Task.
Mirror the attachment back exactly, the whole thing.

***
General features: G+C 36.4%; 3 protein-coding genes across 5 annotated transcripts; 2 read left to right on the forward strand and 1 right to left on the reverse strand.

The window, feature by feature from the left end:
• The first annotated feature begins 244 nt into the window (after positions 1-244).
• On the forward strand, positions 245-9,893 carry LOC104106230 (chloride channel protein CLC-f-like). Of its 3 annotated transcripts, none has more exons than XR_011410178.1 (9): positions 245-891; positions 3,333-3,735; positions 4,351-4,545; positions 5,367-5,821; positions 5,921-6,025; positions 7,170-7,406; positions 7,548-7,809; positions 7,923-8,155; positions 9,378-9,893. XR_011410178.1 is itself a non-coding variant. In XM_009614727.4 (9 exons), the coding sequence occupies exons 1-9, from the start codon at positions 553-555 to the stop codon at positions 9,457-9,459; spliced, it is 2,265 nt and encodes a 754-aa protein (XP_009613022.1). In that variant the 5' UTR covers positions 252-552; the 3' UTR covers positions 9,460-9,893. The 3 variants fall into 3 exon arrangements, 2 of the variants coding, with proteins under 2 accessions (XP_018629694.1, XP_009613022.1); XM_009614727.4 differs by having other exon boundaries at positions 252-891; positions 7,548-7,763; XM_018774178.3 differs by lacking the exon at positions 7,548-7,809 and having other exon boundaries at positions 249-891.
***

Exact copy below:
General features: G+C 36.4%; 3 protein-coding genes across 5 annotated transcripts; 2 read left to right on the forward strand and 1 right to left on the reverse strand.

The window, feature by feature from the left end:
• The first annotated feature begins 244 nt into the window (after positions 1-244).
• On the forward strand, positions 245-9,893 carry LOC104106230 (chloride channel protein CLC-f-like). Of its 3 annotated transcripts, none has more exons than XR_011410178.1 (9): positions 245-891; positions 3,333-3,735; positions 4,351-4,545; positions 5,367-5,821; positions 5,921-6,025; positions 7,170-7,406; positions 7,548-7,809; positions 7,923-8,155; positions 9,378-9,893. XR_011410178.1 is itself a non-coding variant. In XM_009614727.4 (9 exons), the coding sequence occupies exons 1-9, from the start codon at positions 553-555 to the stop codon at positions 9,457-9,459; spliced, it is 2,265 nt and encodes a 754-aa protein (XP_009613022.1). In that variant the 5' UTR covers positions 252-552; the 3' UTR covers positions 9,460-9,893. The 3 variants fall into 3 exon arrangements, 2 of the variants coding, with proteins under 2 accessions (XP_018629694.1, XP_009613022.1); XM_009614727.4 differs by having other exon boundaries at positions 252-891; positions 7,548-7,763; XM_018774178.3 differs by lacking the exon at positions 7,548-7,809 and having other exon boundaries at positions 249-891.